Through the lockdown, there was a sharp reduction in levels of pollution in key areas across the world. Indeed, many residents were delighted to find that their skies were no longer covered by thick smog. As well as this, the reduction in levels of pollution has also helped ensure that wildlife has been able to return to key areas of the world that it hasn’t been seen in for years.

Unfortunately, pollution levels did start to rise again almost as soon as the lockdown was lifted in key locations. 

The Rich Get Richer

You might think that everyone suffered a massive economic blow during the coroavirus pandemic. However, this wasn’t the case and many savvy investors were able to immediately increase their investment. While many people were buying up the toilet paper, stock market investors were selling and buying the right stocks. The impact had an unprecedented effect on stock market prices. It allowed those with enough capital to seize massive profits and avoid the panic completely. Unfortunately, most of the people who benefited from this situation were already rich, to begin with. You can’t play the game unless you already have money in your hands. 

As you can seem there have been numerous impacts from the COVID-19 pandemic beyond some businesses shutting their doors. It has pushed people into desperate situations and in some cases made them more willing to take risks in their life rather than continue to play it safe. 

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Lifestyle & Culture

Common whales to see depending on the season

While many people think of whale watching as a seasonal activity reserved for warmer months, interesting and impressive species of whales can be seen in San Diego all year. If you are planning a trip, you should consider which species you would most like to see and book a tour during for when those species are most common.

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While many people think of whale watching as a seasonal activity reserved for warmer months, interesting and impressive species of whales can be seen in San Diego all year. If you are planning a trip, you should consider which species you would most like to see and book a tour during for when those species are most common.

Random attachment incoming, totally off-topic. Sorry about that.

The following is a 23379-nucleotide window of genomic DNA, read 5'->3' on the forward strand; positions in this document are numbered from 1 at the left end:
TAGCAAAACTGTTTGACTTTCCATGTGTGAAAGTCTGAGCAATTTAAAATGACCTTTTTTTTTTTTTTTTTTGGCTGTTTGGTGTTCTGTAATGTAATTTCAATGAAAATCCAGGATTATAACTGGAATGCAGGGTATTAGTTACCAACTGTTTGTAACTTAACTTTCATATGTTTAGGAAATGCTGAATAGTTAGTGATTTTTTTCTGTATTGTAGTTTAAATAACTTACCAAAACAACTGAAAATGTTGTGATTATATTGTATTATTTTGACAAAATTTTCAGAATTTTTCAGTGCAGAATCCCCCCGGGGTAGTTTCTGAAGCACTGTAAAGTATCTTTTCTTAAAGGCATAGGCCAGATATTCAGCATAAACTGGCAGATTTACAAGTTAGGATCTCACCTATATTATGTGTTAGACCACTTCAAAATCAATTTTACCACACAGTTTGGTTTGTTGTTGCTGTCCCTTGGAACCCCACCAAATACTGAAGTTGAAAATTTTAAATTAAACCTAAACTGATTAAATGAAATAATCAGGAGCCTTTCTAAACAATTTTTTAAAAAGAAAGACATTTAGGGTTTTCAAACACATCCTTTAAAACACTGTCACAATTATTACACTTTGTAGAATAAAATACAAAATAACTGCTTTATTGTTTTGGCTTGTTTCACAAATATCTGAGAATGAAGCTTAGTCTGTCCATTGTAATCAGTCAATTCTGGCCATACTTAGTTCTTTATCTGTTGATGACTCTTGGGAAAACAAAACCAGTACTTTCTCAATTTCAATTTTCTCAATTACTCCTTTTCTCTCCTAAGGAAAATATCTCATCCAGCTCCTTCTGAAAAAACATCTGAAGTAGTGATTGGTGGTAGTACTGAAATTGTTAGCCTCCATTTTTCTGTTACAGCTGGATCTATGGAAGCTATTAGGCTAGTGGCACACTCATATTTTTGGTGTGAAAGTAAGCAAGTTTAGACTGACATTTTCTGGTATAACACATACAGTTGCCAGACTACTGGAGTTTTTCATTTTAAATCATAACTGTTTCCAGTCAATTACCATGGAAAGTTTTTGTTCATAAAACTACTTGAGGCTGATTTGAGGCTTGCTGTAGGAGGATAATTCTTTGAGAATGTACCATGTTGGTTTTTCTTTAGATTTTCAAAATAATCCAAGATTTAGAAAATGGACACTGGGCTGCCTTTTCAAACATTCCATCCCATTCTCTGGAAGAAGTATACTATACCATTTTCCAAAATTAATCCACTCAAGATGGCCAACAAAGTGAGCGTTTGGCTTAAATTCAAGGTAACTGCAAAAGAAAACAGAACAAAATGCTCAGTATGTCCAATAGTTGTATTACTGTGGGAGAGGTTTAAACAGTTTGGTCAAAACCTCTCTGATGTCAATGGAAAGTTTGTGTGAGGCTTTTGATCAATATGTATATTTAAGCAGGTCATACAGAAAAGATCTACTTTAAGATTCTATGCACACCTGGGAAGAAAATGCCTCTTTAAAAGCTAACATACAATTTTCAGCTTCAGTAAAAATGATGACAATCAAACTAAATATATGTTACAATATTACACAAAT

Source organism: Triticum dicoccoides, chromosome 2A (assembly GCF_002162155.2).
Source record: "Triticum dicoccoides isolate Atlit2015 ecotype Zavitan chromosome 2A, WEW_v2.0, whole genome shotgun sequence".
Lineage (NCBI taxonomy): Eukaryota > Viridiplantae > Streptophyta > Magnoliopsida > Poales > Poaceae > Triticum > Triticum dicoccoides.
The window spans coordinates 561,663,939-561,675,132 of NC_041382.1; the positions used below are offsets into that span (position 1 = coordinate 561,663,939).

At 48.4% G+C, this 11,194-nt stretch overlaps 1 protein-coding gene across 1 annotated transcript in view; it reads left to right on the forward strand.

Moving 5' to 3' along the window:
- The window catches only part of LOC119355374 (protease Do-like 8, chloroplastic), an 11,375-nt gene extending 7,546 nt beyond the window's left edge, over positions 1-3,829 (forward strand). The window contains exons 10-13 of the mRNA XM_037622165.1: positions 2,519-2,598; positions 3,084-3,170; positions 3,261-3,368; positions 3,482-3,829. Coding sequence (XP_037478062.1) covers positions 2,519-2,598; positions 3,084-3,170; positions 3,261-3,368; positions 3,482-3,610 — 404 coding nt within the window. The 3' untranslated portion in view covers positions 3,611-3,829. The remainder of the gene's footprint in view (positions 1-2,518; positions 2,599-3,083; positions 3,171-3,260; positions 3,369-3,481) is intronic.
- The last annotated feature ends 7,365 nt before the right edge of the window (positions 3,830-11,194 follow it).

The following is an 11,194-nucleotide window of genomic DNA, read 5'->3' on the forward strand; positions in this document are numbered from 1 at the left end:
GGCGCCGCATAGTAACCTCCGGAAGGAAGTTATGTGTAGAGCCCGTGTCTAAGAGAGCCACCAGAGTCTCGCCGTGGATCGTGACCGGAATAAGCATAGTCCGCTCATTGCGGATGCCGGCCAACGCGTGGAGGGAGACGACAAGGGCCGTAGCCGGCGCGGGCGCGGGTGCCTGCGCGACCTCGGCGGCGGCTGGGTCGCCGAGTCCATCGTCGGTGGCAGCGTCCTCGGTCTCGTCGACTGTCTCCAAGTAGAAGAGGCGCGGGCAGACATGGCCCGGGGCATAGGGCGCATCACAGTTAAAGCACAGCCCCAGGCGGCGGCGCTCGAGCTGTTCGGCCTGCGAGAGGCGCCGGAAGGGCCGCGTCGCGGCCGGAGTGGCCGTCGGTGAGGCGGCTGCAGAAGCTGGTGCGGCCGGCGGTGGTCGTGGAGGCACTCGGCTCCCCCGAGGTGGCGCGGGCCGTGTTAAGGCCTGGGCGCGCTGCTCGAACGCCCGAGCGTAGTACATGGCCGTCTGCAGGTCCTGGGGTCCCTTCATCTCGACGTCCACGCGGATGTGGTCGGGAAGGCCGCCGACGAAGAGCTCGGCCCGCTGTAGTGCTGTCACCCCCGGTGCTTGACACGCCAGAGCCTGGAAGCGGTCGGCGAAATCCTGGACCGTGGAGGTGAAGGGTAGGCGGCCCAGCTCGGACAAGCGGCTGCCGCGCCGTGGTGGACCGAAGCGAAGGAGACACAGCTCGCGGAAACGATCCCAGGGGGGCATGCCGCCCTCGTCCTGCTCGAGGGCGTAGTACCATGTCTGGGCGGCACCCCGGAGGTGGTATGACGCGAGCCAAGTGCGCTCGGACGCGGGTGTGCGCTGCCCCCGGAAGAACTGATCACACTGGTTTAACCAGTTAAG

Of course, some species are easier to spot than others. Those looking for the best humpback whale watching San Diego has to offer can find themselves satisfied all year. Blue whales, on the other hand, only migrate through San Diego from April to September.

All Year

Humpback whales are visible in San Diego all year round. Humpbacks are extremely popular with older tourists and children alike for their distinctive appearance. Dolphins are also common throughout the year, and what these brilliant creatures lack in size, they easily make up for in presentation. Dolphin pods love to breach the surface of the water, seemingly for the pure joy of doing flips and rolls for dazzled onlookers.

Summer

Summer is an excellent time for a San Diego whale watching tour. The peak season for blue whales, the largest creatures to have ever lived, is in June, so most times from May until August are good for blue whale sightings. Fin whales, the second largest species of whale, as well as minke whales are also most abundant during summer months. While you may have seen these species on nature documentaries, they have to be seen to be experienced properly. In person, you will be awed by their sheer size and power.

Fall

Humpback whales and rare species dominate fall months in San Diego. Though killer whales travel widely, their migrations take them through San Diego in late fall. Of course, there is plenty of other wildlife in the bay during fall, from seals to seabirds, and some tours have even spotted sharks swimming alongside whale watching vessels.

Winter

The gray whale, a species named for its coloration, is at its peak season in winter. Gray whales love to spout pillars of water into the air, and are highly social animals that often travel together with other cetaceans. February is known as one of the best months for a whale watching tour, as this is when an extremely high volume of gray whales pass through San Diego each year.

Spring

April is generally recognized as the last month for gray whale sightings. While various species can be spotted in early spring, the first blue whale sightings normally begin around May. Dolphin activity tends to ramp up in spring, resulting in awesome photos of playful pods and megapods.

If you are planning a trip to the San Diego area, you can find marine wildlife worth visiting throughout the year. Whether you’re booking a family whale watching tour, or you want to have your wedding reception on a boat San Diego waters have something for you.

Remember that, while no tour at any time of the year can guarantee that you will spot a specific type of whale, you are almost certain to see something interesting or learn something you didn’t know before when you book with a good company.